While waiting for George Cretekos to show up at on U.S. 19, Mario Pierluca openly hoped the Clearwater mayor didn’t miss the entrance to the parking lot.
It turns out those fears were unfounded — Cretekos, who is a native of the area, found the place just fine on the first try.
But that has not been the case with many motorists since the construction on a new overpass began in the area around the deli more than two years ago. Pierluca cites a 40 percent drop in revenue since the project began as proof that fewer people are stopping at his family's shop.
A&N Hopes to Shine Light on U.S. 19 Problems
By attending neighborhood coalition meetings, contacting elected officials and simply asking the mayor if he would care to stop by one day, he is trying to keep his business in the spotlight during these difficult times.
“After seeing him at a Neighborhood Coalition meeting … I emailed the mayor’s office and invited him to come and visit A&N,” Pierluca said. “I was shocked when I received a reply saying that he would come.”
Cretekos, the former vice mayor who took office Feb. 13, said he always tries to honor requests for his time.
“We had talked about me coming out here, and he (Mario) expressed the issues they were having down here, so I agreed to come out and check it out,” Cretekos said. “I was glad to be able to come by.”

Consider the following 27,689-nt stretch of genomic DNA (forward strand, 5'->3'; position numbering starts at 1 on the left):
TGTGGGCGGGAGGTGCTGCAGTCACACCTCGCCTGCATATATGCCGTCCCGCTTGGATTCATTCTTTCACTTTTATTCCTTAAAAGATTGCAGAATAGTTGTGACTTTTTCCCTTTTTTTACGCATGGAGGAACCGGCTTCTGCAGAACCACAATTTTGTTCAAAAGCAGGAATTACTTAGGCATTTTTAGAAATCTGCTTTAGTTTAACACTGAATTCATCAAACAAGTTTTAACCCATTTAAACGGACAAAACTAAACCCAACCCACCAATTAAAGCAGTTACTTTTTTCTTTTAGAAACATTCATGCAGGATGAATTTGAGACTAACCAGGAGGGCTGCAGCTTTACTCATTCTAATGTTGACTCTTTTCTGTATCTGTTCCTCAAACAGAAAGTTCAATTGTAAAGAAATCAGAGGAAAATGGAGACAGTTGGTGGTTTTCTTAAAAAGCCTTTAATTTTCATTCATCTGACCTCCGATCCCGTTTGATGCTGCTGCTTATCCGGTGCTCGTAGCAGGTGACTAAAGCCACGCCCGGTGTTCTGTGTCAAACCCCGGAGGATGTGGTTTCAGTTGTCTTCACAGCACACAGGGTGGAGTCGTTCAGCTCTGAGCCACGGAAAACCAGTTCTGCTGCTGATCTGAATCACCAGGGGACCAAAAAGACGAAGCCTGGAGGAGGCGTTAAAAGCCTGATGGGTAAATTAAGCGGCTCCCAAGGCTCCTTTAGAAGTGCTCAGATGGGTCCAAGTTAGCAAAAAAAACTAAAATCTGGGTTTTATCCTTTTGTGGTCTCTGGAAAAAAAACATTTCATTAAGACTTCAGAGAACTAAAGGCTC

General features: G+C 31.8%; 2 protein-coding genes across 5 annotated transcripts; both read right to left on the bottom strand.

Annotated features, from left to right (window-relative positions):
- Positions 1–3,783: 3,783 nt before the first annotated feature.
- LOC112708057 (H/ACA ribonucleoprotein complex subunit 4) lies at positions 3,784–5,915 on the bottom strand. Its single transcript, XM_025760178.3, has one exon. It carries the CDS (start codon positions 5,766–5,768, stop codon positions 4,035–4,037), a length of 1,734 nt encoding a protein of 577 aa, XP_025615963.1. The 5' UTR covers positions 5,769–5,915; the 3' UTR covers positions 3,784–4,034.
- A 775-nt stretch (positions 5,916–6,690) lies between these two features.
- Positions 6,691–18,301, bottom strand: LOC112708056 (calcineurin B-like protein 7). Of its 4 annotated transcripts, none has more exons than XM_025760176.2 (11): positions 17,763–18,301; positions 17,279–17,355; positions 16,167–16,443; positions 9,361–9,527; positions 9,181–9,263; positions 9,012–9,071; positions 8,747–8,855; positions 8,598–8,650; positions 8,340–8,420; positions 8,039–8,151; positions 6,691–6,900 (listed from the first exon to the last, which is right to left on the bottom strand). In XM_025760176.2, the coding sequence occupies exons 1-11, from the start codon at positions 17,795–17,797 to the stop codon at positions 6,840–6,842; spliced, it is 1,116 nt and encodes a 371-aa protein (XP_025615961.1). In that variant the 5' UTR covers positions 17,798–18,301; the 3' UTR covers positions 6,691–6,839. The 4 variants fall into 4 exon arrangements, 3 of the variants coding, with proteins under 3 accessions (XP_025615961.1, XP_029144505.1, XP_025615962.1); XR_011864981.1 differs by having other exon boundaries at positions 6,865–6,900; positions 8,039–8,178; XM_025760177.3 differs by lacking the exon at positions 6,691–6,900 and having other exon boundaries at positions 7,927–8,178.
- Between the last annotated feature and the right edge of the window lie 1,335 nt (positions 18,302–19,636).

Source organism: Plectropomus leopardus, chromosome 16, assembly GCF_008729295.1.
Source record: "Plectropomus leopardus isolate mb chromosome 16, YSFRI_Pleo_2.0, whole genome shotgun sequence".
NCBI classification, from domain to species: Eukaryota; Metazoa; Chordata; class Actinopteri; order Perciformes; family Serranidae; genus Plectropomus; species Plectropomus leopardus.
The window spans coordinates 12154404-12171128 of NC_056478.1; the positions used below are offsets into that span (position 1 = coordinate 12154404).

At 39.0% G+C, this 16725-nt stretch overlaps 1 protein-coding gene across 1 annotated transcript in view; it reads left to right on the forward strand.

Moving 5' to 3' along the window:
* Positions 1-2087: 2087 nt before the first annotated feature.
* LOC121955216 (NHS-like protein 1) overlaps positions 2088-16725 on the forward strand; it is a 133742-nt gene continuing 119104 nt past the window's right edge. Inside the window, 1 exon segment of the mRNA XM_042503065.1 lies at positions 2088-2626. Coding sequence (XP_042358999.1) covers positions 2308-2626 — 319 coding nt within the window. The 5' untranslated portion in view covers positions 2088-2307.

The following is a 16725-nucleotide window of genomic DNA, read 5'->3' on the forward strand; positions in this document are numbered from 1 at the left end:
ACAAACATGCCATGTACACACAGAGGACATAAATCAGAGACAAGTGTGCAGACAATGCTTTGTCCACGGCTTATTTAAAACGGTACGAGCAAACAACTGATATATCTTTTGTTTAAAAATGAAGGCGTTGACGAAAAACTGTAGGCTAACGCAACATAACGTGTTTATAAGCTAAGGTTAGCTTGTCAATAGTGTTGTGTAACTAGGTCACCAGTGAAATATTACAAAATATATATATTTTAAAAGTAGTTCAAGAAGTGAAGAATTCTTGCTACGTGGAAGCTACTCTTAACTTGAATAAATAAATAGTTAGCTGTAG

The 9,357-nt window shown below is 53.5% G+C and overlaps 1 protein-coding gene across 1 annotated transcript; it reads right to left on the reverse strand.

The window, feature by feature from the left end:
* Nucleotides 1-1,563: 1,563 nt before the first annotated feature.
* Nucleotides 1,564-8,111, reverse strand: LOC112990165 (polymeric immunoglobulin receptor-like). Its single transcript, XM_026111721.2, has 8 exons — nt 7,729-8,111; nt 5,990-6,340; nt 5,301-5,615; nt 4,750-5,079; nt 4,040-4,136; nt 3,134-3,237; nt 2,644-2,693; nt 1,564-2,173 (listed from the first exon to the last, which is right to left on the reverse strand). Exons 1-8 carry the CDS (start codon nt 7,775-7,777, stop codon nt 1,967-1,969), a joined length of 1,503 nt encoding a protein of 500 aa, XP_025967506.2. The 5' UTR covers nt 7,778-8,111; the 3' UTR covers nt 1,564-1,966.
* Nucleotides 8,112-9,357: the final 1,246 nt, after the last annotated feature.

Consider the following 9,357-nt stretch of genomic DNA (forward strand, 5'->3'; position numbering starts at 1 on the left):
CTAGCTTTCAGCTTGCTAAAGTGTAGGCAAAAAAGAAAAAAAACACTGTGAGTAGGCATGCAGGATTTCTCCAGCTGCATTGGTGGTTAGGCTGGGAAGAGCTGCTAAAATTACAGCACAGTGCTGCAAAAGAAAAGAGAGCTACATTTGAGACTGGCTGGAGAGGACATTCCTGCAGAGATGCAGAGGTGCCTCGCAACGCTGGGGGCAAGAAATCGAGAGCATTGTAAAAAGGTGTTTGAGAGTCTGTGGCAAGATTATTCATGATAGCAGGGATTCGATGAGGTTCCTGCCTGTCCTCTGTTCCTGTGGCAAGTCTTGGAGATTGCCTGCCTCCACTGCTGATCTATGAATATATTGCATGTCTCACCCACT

After sharing stories about the area, Cretekos listened intently to what the family had to say about the for the business. Construction began in November 2009 and isn’t scheduled to be finished until June 2014.
Cut telephone and water lines, blocked entrances, debris and equipment strewn out front, and the fact that their strip plaza is otherwise empty were the chief concerns for the frustrated D’Elia family, which has owned the deli in the Allen’s Creek complex for more than 30 years.
The Mayor's Message for Business Owners
Although Cretekos said he couldn’t do much in the way of compensating for losses or expediting the pace of the $123 million project, he did say he believes things will get better once the project is completed.
“Once the work is finished and people get comfortable with how to drive in an area with frontage roads and access ramps, they will like it, he said. "And they will come out to support these businesses.”
The mayor specifically implored other area business owners to take action like A&N has and not remain in the shadows while necessary infrastructure improvements are taking place outside.
“People need to know where you are located," he said. "Be patient. Continue working hard and get your message out, and be vocal so people know your business is still open.”